South Korean crypto exchange scammed for fear of $ 2 billion scam 

Police in South Korea fear that the V Global cryptocurrency exchange could become the center of a fraud network that siphoned off around $ 2 billion as investigations into the platform intensify and police raided the exchange’s offices.

This scam by a Korean cryptocurrency exchange caught in the midst of these $ 2 billion scams has charged and arrested four people on multiple counts.

South Korean crypto exchange scammed for fear of 2
Scam by the South Korean cryptocurrency exchange for fear of $ 2 billion fraud

Scam by the South Korean cryptocurrency exchange for fear of $ 2 billion fraud

According to Seoul Shinmun and Hankook Ilbo, police believe that around 52,000 customers could be affected. They’ve been investigating the platform for several months after a group of investors claimed they couldn’t withdraw funds from the exchange.

Approximately $ 214 million worth of assets were re-frozen in May.

Police say they believe the platform – whose website is still active and supposedly looks like a standard South Korean cryptocurrency exchange – is actually a front for a pyramid scam. The website has not been updated since May and the company did not respond to’s request for comment.

The police have received arrest warrants for four people who are believed to be senior executives. A court that issued an arrest warrant agreed with the police that these individuals could flee with the investor’s assets. The court probably feels like the “exit scam” that appears to have destroyed South African investors in the Africrypt platform with the role of mastermind.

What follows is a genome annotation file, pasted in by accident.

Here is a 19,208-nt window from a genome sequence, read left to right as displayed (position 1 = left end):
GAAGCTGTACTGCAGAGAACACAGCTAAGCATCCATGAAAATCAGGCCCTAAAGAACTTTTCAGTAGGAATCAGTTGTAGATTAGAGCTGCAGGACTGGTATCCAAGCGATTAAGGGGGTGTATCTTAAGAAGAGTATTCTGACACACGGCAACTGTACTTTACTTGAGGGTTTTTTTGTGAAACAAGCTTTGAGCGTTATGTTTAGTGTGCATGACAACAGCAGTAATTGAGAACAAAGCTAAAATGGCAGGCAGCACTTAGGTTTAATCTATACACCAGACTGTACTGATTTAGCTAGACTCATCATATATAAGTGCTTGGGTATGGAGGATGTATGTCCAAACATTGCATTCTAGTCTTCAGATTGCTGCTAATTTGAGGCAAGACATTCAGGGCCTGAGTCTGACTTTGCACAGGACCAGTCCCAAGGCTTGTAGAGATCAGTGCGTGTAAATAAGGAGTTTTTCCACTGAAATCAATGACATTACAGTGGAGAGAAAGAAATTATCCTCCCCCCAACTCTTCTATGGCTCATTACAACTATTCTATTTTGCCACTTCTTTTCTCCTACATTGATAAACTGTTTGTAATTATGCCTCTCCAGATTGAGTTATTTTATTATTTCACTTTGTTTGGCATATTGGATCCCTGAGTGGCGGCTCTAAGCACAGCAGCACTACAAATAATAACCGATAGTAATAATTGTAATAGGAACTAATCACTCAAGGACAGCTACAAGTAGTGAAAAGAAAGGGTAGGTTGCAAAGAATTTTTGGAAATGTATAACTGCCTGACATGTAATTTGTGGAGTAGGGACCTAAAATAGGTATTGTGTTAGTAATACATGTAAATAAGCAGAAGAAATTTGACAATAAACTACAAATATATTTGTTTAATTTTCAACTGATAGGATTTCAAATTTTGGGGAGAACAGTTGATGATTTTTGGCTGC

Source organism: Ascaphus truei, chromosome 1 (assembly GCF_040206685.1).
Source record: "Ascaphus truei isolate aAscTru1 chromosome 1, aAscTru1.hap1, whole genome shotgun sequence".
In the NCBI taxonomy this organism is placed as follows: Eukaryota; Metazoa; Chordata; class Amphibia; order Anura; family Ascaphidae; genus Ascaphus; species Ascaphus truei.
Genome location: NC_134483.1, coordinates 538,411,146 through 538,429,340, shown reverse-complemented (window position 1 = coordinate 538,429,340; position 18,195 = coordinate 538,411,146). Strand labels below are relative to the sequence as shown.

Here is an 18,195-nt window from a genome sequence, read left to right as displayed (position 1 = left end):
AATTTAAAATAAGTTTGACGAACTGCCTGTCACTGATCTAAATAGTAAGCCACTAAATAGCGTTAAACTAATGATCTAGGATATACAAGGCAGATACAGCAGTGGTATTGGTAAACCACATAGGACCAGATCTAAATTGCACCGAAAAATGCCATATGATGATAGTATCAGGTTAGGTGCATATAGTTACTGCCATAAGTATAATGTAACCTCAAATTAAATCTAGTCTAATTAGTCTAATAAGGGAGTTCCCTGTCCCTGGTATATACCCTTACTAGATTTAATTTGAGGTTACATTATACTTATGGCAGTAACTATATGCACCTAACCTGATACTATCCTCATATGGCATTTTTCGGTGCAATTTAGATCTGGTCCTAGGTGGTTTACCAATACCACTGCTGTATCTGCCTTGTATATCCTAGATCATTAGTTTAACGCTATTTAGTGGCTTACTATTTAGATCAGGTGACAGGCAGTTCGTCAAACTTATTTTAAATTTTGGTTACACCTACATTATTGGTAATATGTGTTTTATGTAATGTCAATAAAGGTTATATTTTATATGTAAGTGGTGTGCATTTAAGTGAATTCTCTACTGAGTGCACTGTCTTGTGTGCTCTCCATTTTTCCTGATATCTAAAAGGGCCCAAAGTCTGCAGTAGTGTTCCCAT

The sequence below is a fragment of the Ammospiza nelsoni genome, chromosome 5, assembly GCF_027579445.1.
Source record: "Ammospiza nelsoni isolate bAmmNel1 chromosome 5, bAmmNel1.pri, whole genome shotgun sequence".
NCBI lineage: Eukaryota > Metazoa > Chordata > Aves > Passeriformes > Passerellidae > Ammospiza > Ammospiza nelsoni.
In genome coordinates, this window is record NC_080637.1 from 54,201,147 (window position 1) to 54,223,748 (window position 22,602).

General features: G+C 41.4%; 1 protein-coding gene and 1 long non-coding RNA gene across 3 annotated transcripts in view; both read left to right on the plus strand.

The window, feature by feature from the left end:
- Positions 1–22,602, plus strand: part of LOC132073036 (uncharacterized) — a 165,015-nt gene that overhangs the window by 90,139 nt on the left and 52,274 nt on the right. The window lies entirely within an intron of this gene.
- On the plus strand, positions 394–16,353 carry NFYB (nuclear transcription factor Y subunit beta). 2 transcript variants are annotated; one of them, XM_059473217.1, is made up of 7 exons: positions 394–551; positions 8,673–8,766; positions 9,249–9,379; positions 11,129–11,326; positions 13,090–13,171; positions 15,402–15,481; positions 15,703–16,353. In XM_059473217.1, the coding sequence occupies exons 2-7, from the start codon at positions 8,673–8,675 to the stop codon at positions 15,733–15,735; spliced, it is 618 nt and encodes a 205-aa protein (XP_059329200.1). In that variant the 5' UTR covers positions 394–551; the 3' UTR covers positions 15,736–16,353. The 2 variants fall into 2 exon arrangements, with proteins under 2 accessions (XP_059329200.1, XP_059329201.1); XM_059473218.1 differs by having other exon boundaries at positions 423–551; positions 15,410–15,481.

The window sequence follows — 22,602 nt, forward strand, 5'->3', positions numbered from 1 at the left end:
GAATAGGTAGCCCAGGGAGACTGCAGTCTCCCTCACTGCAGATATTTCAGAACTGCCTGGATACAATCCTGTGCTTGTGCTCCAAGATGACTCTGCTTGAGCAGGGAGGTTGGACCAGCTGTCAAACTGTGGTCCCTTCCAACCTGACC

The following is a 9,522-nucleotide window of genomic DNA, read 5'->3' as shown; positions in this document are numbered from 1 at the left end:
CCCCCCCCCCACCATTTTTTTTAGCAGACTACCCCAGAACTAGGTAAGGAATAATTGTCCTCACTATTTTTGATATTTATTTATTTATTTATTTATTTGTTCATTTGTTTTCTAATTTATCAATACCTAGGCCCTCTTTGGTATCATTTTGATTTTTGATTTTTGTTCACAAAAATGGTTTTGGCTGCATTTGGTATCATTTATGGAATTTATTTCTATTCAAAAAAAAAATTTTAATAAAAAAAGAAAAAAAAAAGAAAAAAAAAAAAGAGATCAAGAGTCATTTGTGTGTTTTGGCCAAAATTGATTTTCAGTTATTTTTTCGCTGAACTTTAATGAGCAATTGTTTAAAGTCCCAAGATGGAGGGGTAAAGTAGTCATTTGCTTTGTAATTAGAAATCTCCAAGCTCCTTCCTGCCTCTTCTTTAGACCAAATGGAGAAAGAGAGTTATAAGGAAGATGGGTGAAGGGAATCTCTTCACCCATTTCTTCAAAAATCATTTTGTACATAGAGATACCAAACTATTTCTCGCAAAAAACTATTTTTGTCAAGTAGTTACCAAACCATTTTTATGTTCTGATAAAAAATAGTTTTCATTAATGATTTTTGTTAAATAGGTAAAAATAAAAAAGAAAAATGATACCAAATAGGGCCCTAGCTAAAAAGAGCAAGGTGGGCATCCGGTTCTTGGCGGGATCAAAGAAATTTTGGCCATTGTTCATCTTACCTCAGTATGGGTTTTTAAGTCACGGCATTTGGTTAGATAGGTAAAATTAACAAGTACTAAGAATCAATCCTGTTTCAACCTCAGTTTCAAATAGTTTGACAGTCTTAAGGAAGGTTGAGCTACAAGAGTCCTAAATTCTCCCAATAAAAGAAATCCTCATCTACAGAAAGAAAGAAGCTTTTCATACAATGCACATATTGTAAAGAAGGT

In South Korea, meanwhile, more than 70 other people have been warned as the police are still investigating V Global.

The police charged the four arrested persons with multiple fraud and illegal marketing.

The exchange is said to have been the idea of ​​a 31-year-old man with the surname Lee. The media in South Korea reported that Lee was under investigation for the use of alleged and illegal multilevel marketing (MLM) methods while he was on another, now defunct exchange.

Police say Lee “lived a life of luxury” and that the V Global hierarchy consisted of eight levels, with 82% of “members” at the lowest level. Members are informed that they will receive a bonus for recruiting more people and they can rest assured that their deposit of approximately $ 5,300 will generate a return three times higher than their original investment.

Police added, however, that many of these bonuses appear to have been paid out in proprietary tokens, which employees said had “no monetary value.”

Lawyers representing a group of clients say it affects up to 70,000 people.

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